Tools and equipment
For a list of my go-to tools and equipment, I have a post you can refer to here.
Why is this recipe in grams?
I post my recipes in grams as it is the most accurate way to bake. Cups are not only inaccurate but they vary in volume worldwide. There is no way for me to provide one cup measure that works for everyone. However, posting in weight fixes this issue. If you would like the recipe in cups you are welcome to convert it yourself via google, but please do not ask me to do it for you as I am not comfortable providing a recipe using a method that I have not tested. Baking with a scale is easy, accurate, and also makes cleanup super simple. Here is the scale that I use if you would like a recommendation! Here's to accurate baking! If you would like to scale this recipe or convert for another pan size, use my calculator!Print
Bruléed lemon and rhubarb tart
- 250g (2 cups) All-purpose flour
- 55g (¼ cup) sugar
- pinch of salt
- 200g (7oz) cold butter, cubed
- 50ml (1 ¾ fl oz) water
- 150ml (⅔ cup) Lemon juice
- zest from 1 lemon
- 3 eggs, at room temperature
- 1 egg yolk, at room temperature
- 125g (⅔ cup) sugar
- pinch of salt
- 225g (2 sticks, or 1 cup) butter, at room temperature
- 3 stalks of rhubarb, trimmed
- 3 Tbsp sugar
- In the bowl of a stand mixer fitted with the paddle attachment, combine sifted flour, sugar and salt. Add the cubes of butter one at a time, and mix until it is the consistency of sand. Add the water a small amount at a time, and mix until it forms a cohesive dough.
- Turn out onto a floured surface. Knead lightly until the mixture comes together. Flatten into a rectangle, wrap tightly in plastic wrap, and rest in the fridge for 30-60 minutes, or overnight. Use this time to prepare the lemon curd and rhubarb.
- Preheat the oven to 350f/180c. Lightly grease your tart tins - I prefer fluted tart tins with removable bottoms.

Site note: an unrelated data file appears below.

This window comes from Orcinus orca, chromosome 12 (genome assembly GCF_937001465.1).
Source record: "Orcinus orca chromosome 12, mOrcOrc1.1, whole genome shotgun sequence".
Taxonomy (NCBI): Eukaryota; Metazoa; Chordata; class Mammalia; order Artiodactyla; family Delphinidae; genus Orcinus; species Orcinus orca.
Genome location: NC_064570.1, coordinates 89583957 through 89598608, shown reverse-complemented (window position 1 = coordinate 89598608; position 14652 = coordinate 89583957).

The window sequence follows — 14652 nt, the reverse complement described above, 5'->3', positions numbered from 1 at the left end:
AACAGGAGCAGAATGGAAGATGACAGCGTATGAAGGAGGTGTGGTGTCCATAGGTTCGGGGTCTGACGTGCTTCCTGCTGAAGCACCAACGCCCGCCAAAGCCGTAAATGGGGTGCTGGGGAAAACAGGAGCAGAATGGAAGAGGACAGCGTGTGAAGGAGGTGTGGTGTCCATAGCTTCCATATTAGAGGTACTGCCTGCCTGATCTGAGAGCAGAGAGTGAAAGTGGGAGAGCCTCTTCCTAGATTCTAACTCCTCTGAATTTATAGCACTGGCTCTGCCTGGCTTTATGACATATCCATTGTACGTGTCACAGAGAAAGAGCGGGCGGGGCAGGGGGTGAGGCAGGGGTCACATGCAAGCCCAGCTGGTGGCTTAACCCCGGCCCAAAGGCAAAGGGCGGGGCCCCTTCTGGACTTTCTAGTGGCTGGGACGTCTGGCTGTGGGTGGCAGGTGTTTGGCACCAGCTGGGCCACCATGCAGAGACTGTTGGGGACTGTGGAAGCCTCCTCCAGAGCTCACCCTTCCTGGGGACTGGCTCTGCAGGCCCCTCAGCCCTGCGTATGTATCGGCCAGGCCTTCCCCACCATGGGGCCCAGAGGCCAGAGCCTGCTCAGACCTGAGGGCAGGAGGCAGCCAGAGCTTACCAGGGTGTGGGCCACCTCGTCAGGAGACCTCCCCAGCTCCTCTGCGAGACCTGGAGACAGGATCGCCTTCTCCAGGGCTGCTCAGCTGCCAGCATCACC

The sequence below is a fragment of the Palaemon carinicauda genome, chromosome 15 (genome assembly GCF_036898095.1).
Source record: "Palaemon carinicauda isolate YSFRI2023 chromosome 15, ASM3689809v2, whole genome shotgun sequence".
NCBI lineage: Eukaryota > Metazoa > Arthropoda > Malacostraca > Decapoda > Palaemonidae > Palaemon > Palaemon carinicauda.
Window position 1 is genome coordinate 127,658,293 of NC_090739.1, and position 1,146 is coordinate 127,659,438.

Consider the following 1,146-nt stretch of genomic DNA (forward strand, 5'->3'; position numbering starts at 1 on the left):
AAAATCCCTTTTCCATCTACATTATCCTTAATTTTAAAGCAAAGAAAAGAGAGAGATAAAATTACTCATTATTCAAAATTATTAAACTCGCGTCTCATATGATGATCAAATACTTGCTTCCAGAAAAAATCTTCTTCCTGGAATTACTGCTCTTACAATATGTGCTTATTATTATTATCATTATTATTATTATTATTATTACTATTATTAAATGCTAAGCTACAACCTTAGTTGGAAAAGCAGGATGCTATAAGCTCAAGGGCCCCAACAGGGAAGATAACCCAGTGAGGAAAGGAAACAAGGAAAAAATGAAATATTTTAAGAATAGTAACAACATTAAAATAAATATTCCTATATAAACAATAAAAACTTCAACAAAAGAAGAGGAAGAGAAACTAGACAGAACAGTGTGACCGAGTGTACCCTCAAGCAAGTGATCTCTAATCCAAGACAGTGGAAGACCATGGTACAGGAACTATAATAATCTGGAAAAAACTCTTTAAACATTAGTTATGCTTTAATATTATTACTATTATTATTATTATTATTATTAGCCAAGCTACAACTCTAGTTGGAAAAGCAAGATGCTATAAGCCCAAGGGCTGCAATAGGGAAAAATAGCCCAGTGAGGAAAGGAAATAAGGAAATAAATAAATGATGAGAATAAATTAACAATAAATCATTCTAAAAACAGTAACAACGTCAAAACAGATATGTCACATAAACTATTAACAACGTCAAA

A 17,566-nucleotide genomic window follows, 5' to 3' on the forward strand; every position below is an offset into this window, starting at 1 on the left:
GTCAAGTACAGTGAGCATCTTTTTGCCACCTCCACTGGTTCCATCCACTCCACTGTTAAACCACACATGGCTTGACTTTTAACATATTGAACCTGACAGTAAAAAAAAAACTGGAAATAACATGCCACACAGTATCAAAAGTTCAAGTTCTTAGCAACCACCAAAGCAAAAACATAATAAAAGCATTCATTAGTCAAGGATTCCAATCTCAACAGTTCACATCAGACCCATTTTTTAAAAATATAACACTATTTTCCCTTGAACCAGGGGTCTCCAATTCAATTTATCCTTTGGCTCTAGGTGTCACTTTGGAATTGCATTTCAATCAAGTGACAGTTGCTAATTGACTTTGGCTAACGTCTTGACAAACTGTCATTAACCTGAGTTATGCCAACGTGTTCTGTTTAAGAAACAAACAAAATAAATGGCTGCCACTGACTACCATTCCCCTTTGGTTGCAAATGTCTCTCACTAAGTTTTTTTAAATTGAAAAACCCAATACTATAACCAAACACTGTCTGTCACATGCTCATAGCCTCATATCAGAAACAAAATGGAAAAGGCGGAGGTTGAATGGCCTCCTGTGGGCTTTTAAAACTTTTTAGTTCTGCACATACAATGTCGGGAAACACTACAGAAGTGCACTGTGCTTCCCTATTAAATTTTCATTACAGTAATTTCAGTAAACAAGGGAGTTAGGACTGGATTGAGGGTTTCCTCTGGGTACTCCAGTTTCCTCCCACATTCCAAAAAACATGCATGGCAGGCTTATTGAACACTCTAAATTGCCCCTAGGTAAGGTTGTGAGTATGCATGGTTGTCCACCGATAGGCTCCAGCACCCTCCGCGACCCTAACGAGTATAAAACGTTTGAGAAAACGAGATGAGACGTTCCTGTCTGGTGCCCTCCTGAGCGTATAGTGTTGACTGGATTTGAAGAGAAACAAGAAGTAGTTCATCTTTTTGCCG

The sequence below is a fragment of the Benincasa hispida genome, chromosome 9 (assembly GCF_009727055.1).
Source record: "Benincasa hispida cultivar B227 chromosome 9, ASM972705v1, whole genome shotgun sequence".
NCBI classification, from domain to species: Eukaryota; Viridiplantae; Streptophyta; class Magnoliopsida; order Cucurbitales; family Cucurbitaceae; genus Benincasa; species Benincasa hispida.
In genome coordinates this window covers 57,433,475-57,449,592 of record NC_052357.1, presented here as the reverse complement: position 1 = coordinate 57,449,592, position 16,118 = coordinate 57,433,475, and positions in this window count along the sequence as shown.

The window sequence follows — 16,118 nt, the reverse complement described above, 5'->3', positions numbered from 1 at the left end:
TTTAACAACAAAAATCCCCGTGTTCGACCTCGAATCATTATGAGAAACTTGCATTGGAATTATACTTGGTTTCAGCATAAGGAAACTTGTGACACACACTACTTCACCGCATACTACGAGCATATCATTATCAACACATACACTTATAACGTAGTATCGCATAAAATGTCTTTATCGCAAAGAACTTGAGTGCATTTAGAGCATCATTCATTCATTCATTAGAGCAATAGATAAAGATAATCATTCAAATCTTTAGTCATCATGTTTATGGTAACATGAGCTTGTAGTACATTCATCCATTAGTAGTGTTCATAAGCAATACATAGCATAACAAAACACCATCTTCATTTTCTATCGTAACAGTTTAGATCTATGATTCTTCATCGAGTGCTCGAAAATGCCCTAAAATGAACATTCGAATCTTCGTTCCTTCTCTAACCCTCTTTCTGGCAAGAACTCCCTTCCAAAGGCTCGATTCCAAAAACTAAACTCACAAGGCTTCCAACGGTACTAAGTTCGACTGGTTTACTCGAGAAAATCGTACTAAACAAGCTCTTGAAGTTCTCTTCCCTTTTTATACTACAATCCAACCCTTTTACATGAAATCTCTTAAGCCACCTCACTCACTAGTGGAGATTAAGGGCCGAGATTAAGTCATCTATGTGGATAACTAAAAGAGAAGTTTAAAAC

- On a floured surface, roll out the rested pastry to approximately 4mm (⅛ inch) thick. Line the tart tins. Cover and rest in the freezer for at least 30 minutes.
- Line each tart tin with crumpled baking paper and a blind baking material such as rice or beans. Bake the tart shells for 15 minutes, or until the edges are beginning to colour. Remove the paper and beans, and bake for a further 10-15 minutes or until golden brown. Cool on a wire rack.
Preheat the oven to 350f/180c. Line a baking sheet with parchment paper. Cut the rhubarb into 5cm (2 inch) lengths. Place on the prepared tray, and sprinkle with the sugar. Bake for 20-25 minutes, or until the pieces are just tender enough to yield to a knife. Remove from the oven and place on a cooling rack covered with a paper towel to drain and cool.
- In a large glass bowl, whisk together all ingredients except the butter. Place the bowl over a pot of simmering water. Whisk frequently for 10-15 minutes until the curd is very thick, and reads 82c/180f on a sugar thermometer. Another test for thickness is if it coats the back of the spoon to the extent that if you run your finger down the back of the spoon, it leaves a very well defined trail.
- Remove from the heat, and whisk in the butter a cube at a time, until fully incorporated. Store in a sterile glass jar until cool/you are ready to use it. Will keep in the fridge for up to two weeks if you wanted to make it in advance.
- Slice the cooled rhubarb lengthways. Fill the bottom of each tart case with the sliced rhubarb. Spoon over the lemon curd, and smooth with the back of a spoon or an offset spatula.
- Prepare blow torch. Sift a layer of icing sugar over the surface of a tart, then using the blow torch in slow sweeping motions, torch until the sugar melts, then caramelises. Repeat with each tart until done. Serve immediately.
- If you were wanting to prepare these ahead of time, prepare each component individually, then assemble just before serving.
- Head over to 27th and Olive to see Stacy's version of this tart!
Adapted from The Cook and Baker